Image: Unsplash
Image: Unsplash

Access to emergency contraception has fallen throughout the pandemic

We have a problem. The media has already stoked fear that the coronavirus lockdown could undo decades’ worth of progress in the advancement of women’s rights. When we look at the issues the lockdown has created for reproductive rights, we can see that that may already be happening. 

Sales of the morning after pill dropped by 50% from March to April and NHS prescriptions of the pill fell by 20%. Perhaps this could be explained by a drop in demand because, rather obviously, sex is off the table unless you live with your partner. However, given that the British Pregnancy Advisory Service (BPAS) reported a 15% increase in abortion consultations since April, the explanation is more likely to be that lockdown has become yet another obstacle for accessing emergency contraception. 

There are various reasons for this. Firstly, the ‘stay at home’ message that the Government hammered into our heads during the initial phase of the lockdown – it worked well, but perhaps a bit too well. Pharmacies have been open throughout the crisis but it would be plausible that people have become too apprehensive to leave their homes. 

One in ten women aged between 14 and 21 have reported difficulties accessing contraception

Contraception services have also been drastically cut, with 77% of GPs and 64% of specialist services ending or limiting contraceptive care services. Staff who would usually manage these, especially in hospitals, have been deployed to other parts of hospitals to help tackle coronavirus. Concerns about the spread of COVID-19 have also caused practitioners to cancel coil or implant fittings. Furthermore, a consultation is legally required to obtain the morning-after pill and they have been more difficult to conduct with social distancing measures. 

Problems with accessing the morning after pill are having an adverse effect. According to a survey from Plan International UK, one in ten women aged between 14 and 21 have reported difficulties accessing contraception. 26% blamed this on the place where they access contraception being closed, while 25% said that they weren’t sure if it was an essential enough reason to leave the house. These are figures for only one age group, but they highlight problems many other women may have had that meant more of them have needed the morning-after pill. 

The pandemic is a stressful enough situation even without an unplanned pregnancy

There are concerns that the accessibility issues created by lockdown will result in more unplanned pregnancies. The pandemic is a stressful enough situation even without an unplanned pregnancy to deal with, and potentially also the added stress of having an abortion. It also becomes difficult to handle for those who have been furloughed or made redundant and for whom an unplanned pregnancy wouldn’t be financially viable.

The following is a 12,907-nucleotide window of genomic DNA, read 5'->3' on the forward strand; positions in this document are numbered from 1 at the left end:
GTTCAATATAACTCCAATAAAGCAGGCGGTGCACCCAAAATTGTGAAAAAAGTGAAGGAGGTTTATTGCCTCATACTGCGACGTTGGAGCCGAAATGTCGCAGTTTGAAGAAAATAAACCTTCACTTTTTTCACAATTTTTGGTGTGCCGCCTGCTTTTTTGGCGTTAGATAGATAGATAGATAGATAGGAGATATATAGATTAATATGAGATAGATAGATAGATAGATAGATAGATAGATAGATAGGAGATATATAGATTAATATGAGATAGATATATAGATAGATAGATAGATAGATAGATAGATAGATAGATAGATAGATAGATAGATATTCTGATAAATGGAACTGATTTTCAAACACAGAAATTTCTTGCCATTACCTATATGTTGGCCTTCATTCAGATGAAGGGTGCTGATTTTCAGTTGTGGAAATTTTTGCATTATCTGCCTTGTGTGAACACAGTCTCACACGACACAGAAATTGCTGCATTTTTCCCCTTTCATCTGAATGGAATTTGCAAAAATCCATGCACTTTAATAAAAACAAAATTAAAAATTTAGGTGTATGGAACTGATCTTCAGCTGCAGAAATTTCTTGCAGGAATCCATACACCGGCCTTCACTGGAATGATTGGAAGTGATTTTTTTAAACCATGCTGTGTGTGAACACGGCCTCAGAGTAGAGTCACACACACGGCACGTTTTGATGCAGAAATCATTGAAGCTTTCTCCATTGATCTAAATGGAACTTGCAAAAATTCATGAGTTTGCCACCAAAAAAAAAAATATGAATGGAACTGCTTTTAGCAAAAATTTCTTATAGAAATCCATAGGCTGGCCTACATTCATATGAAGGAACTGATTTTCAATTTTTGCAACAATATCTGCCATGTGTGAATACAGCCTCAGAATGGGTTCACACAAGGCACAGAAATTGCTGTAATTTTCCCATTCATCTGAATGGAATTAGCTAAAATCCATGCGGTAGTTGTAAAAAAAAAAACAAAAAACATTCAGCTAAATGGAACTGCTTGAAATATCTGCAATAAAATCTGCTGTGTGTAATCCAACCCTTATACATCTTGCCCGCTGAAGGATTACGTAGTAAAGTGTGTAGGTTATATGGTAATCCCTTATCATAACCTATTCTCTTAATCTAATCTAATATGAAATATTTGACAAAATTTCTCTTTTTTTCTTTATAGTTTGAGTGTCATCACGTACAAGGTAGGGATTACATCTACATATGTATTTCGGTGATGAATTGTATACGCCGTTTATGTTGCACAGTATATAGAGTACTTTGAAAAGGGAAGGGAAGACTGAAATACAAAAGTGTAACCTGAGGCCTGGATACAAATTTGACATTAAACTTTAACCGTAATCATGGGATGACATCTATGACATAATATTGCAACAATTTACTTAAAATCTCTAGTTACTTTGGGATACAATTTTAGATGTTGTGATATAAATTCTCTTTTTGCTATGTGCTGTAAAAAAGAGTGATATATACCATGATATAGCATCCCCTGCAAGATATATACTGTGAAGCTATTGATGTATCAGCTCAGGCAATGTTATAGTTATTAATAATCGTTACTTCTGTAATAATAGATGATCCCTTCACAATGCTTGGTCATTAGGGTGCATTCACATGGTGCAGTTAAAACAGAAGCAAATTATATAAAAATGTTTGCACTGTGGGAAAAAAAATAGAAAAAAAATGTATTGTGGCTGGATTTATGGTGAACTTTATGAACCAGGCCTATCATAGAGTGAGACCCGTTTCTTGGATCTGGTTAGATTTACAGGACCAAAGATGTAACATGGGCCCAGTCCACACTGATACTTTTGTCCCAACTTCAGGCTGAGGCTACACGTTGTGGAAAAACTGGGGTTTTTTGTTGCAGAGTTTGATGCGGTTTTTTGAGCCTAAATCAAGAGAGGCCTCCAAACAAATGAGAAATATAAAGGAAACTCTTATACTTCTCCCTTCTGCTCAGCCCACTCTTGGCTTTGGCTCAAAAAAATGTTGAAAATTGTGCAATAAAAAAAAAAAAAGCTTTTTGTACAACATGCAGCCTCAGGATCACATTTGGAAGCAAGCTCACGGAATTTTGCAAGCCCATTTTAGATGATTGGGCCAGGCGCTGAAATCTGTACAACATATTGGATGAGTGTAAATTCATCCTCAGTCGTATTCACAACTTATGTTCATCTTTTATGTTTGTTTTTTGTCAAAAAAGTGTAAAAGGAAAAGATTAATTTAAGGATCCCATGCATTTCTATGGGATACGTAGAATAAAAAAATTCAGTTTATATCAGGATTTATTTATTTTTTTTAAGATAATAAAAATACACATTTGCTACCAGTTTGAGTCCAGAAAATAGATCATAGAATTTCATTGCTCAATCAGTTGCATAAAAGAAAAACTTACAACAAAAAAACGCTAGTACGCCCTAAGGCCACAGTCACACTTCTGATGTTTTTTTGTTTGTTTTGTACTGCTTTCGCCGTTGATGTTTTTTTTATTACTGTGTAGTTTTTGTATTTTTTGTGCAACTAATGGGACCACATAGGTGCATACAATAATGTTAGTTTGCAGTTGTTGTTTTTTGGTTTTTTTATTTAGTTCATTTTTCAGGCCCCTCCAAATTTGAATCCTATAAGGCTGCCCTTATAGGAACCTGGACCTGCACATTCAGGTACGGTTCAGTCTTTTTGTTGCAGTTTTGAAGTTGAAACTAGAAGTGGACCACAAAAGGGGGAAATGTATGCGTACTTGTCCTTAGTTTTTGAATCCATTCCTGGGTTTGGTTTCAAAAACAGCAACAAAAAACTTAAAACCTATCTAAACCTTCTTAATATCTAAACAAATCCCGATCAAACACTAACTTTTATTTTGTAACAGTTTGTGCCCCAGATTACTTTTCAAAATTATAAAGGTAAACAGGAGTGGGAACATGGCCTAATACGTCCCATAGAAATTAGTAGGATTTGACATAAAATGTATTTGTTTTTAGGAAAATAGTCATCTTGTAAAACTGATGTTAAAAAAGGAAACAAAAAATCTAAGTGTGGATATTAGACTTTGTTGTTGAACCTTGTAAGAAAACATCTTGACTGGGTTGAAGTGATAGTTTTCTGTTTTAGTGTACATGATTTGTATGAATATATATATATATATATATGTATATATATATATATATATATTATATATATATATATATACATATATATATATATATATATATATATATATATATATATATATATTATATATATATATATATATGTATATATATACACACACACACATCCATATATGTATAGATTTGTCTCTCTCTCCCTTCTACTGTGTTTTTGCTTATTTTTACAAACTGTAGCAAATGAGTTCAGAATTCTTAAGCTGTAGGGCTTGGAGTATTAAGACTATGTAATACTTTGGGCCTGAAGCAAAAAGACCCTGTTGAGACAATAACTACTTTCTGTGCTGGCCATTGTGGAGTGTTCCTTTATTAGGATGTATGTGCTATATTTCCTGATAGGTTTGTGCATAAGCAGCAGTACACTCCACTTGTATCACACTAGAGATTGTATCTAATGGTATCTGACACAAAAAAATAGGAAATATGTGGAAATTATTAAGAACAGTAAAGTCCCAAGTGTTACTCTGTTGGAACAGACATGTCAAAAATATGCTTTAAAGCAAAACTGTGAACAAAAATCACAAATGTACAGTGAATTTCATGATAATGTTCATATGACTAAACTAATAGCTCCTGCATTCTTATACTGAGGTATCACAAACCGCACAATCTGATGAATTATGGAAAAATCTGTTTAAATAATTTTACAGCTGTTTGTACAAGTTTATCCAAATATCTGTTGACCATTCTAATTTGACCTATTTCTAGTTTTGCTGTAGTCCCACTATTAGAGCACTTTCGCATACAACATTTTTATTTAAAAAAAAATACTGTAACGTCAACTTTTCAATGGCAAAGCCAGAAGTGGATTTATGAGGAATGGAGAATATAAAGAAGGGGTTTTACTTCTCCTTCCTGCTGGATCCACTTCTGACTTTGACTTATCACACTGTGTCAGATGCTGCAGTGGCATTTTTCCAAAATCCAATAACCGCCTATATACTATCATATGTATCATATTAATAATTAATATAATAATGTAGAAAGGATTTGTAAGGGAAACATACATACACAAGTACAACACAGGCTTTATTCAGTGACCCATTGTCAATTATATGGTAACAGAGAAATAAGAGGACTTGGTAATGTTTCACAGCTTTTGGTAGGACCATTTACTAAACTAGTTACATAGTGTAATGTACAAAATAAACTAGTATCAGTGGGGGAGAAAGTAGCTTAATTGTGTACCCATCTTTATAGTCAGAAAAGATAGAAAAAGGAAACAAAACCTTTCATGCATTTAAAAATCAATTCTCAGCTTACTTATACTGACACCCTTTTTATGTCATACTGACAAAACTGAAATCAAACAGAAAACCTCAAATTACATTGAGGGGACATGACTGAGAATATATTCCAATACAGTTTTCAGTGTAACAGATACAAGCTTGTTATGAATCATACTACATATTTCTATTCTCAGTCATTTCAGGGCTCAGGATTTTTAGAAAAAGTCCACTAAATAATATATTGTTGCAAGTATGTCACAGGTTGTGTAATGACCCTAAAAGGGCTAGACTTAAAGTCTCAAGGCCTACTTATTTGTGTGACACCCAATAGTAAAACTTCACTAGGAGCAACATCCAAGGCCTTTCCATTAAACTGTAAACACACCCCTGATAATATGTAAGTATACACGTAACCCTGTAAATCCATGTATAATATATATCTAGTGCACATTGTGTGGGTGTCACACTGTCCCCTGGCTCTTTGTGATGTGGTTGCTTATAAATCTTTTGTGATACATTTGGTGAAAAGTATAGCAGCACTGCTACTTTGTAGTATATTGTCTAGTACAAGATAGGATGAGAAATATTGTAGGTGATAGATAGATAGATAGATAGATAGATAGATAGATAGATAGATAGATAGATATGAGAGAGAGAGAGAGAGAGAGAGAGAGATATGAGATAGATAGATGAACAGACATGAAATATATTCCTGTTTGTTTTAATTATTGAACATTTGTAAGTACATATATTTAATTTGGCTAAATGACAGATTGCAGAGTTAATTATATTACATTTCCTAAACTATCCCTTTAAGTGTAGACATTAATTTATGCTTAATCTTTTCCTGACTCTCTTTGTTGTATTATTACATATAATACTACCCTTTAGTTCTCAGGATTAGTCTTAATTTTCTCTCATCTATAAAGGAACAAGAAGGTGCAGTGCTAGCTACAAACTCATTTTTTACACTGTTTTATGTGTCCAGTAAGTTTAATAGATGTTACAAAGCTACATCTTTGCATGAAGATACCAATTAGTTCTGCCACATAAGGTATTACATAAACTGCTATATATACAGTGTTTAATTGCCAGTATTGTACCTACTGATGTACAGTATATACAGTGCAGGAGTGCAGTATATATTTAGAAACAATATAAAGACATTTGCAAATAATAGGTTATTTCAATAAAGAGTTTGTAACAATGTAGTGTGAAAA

However, these difficulties could suggest that it is the time to change the laws to make the morning after pill more accessible. The law has already temporarily changed to allow more women to receive medical abortion pills through the post rather than going to a clinic. Change is more than possible and even more vital in order to prevent a situation where it is easier to access an abortion than a means to prevent it, although making it easier to have an abortion is still something to be welcomed. 

Now is the perfect time for these suggestions to be implemented

The president of the Royal College of Obstetricians and Gynaecologists (RCOG), Dr Ed Morris, has commented that “removing barriers to this treatment is now more important than ever with pressures on the health service due to the ongoing coronavirus pandemic.”

Both the BPAS and RCOG have called for the consultation needed in order to access emergency contraception to be scrapped, which would bring the UK in line with other countries in Europe and also the US. It would be a timely move, allowing women to get hold of the morning after pill without having to answer invasive questions. They also believe emergency contraception should be sold in supermarkets to help improve access.

Now is the perfect time for these suggestions to be implemented. We currently live in a situation where women receive subliminal signals that they aren’t trusted with emergency contraception. A pandemic shouldn’t be a reason for women to lose authority over what happens to their bodies. 

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